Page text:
In a recent Arizona gun crime decision, a man was indicted for two misdemeanors and three felonies after discharging a firearm. The victim was a cab driver who stopped the man and his friends to ask if any of them had called for a cab. A friend told the driver they only called Uber. The driver and the defendant spoke to each other. The victim drove away but came back and got out of his cab. The defendant pulled a gun out of his back pocket and fired at the cab before running off.
The defendant was indicted for aggravated assault, illegal discharge of a firearm, discharge of a firearm at a non-residential structure, criminal damage, and weapons misconduct. The defendant argued that the prosecution had presented false testimony and had not properly advised the grand jurors on self-defense. His motion was denied, and he followed up with a special action.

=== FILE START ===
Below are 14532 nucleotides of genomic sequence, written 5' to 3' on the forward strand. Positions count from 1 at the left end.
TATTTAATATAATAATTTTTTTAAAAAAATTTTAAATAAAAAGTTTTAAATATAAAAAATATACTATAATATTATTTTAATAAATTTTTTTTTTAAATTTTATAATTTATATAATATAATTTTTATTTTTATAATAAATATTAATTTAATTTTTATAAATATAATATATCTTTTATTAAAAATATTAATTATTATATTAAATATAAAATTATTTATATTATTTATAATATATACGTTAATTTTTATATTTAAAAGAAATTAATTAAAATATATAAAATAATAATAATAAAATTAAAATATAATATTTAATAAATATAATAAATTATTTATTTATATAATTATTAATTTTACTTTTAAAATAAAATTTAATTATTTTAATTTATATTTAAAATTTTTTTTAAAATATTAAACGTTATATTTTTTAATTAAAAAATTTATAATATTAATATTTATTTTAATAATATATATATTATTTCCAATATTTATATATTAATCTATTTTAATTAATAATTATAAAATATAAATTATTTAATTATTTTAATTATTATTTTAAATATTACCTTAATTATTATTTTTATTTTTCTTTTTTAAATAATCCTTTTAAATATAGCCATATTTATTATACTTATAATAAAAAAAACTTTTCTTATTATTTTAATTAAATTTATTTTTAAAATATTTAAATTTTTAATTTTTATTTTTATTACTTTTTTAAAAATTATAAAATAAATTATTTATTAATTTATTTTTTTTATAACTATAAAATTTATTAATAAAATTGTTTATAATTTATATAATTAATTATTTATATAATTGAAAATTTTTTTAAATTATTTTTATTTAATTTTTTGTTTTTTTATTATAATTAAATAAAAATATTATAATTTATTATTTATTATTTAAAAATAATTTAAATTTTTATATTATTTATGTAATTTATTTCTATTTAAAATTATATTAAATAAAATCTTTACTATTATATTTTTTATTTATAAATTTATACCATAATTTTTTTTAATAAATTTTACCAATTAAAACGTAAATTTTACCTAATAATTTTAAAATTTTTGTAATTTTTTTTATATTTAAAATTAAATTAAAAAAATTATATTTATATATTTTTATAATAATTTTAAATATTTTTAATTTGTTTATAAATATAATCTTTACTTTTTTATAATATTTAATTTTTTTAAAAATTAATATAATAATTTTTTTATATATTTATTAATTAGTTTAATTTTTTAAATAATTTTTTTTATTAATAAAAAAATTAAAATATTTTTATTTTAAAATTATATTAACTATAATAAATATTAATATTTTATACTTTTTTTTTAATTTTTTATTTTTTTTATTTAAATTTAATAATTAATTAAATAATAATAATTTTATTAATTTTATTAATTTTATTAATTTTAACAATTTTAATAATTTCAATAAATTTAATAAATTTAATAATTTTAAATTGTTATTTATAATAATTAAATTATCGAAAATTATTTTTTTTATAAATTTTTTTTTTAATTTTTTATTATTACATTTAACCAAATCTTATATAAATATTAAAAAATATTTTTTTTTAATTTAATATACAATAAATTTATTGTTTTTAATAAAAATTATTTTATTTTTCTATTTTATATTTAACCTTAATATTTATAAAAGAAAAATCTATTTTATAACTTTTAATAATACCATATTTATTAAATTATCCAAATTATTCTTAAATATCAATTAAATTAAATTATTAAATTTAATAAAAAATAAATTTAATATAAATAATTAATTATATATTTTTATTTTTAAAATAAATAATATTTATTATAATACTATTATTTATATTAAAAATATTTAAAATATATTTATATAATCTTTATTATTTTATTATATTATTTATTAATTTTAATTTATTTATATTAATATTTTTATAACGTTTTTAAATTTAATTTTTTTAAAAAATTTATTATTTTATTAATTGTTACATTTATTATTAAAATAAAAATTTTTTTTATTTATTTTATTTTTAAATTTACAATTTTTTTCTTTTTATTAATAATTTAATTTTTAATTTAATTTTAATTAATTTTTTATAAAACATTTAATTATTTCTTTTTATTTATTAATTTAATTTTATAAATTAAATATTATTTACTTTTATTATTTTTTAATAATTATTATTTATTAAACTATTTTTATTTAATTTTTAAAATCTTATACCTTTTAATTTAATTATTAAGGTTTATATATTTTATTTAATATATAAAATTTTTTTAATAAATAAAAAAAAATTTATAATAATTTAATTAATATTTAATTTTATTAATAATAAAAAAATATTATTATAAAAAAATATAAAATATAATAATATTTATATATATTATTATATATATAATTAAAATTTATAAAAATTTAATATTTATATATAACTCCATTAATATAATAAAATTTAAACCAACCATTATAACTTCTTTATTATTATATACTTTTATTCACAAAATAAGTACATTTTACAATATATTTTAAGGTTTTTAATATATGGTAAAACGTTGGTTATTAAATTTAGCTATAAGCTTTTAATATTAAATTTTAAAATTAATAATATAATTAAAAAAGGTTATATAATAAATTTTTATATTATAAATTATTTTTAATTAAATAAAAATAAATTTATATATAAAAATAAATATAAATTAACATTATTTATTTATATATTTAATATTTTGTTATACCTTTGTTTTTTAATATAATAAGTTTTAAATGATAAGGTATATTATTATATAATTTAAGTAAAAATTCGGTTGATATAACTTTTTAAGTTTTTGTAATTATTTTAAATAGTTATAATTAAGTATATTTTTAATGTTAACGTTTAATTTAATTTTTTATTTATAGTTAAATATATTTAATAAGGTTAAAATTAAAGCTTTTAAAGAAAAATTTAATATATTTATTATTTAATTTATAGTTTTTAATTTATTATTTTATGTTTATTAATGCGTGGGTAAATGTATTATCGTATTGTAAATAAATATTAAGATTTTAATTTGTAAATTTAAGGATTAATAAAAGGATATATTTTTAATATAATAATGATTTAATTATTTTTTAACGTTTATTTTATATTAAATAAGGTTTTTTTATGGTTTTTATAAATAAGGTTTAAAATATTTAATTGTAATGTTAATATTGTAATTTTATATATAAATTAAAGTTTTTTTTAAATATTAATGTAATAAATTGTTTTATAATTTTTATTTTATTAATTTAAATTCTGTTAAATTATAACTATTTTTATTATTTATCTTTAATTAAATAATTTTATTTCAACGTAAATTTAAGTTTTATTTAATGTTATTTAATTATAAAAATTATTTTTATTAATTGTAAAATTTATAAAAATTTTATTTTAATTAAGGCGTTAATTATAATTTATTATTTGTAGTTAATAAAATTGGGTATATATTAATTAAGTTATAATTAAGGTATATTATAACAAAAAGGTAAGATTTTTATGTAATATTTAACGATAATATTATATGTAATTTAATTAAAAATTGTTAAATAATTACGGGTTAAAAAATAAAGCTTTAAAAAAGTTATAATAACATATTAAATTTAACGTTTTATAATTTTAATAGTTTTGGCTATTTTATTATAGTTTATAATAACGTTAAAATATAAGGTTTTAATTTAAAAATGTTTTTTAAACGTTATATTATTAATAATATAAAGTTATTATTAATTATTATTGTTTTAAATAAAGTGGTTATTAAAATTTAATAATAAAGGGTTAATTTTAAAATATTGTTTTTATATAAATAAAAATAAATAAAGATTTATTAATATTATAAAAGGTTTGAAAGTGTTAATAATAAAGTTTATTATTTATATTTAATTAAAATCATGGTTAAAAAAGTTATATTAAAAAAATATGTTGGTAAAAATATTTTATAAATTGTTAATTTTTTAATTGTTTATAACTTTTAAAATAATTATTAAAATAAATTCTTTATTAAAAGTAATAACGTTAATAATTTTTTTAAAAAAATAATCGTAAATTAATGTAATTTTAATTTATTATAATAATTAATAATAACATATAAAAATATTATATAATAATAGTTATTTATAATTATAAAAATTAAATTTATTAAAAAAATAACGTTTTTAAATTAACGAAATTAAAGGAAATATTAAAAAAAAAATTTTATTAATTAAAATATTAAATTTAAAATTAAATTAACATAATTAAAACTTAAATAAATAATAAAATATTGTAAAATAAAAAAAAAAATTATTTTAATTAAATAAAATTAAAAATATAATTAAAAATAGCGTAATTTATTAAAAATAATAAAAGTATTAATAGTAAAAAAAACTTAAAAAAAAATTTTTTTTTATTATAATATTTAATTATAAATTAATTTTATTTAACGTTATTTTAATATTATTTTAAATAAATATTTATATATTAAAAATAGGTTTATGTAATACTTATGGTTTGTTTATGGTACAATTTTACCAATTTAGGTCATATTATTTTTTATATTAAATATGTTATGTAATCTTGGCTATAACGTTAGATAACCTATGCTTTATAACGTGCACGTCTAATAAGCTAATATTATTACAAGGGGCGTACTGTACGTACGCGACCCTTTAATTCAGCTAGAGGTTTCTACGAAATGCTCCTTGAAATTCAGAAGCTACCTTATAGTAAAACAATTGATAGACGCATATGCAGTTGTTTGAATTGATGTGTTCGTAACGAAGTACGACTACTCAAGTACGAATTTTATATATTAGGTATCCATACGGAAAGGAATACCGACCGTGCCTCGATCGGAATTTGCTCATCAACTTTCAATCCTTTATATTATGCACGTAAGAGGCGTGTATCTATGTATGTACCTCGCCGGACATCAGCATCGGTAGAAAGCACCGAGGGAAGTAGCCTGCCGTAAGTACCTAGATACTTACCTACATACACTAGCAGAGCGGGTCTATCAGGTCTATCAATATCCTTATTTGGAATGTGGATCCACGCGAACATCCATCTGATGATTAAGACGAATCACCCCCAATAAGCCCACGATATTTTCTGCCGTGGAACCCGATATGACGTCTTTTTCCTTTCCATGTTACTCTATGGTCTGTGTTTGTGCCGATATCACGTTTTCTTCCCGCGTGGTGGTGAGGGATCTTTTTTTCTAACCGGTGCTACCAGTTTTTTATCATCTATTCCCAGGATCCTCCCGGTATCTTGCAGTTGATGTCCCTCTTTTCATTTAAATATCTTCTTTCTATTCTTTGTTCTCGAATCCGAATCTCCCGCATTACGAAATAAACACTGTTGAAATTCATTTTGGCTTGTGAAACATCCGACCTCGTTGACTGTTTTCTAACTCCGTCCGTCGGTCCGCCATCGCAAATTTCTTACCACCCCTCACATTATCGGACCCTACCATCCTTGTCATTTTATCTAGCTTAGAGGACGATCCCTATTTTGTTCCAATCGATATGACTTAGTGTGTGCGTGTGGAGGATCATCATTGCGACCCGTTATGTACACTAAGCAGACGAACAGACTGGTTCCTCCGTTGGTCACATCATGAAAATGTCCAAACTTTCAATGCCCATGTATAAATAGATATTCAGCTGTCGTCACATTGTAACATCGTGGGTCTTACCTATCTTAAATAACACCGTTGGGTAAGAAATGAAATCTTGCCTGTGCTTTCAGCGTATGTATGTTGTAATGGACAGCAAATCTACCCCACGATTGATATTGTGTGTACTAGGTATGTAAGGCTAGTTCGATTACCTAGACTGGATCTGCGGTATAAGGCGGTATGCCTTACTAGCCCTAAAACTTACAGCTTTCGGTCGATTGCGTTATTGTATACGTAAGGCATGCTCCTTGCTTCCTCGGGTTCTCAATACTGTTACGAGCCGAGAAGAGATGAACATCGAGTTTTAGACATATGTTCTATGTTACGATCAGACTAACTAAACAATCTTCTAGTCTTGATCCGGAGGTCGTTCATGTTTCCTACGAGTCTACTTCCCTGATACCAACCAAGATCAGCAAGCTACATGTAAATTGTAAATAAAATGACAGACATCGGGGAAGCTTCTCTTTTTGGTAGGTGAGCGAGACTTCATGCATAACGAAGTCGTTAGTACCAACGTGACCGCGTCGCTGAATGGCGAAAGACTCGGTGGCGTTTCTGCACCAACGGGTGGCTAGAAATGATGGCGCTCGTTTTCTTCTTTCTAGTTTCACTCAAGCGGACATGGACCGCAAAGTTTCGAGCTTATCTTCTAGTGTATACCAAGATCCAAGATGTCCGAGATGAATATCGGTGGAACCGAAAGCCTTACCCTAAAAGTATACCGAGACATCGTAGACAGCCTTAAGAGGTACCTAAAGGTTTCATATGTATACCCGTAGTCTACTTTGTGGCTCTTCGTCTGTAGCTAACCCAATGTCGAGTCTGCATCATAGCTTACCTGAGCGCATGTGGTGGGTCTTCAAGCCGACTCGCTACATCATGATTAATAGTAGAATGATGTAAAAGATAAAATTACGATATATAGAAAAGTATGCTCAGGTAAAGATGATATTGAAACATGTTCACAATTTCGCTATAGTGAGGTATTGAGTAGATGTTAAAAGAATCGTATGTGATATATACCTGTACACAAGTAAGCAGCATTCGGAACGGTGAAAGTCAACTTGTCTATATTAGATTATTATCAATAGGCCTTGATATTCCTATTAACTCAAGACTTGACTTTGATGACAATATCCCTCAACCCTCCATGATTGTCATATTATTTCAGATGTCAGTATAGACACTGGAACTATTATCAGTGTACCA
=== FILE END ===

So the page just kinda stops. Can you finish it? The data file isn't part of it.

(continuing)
On appeal, he argued the lower court had made a mistake because the prosecution had not presented a fair and impartial case, and he was therefore denied a substantial procedural right.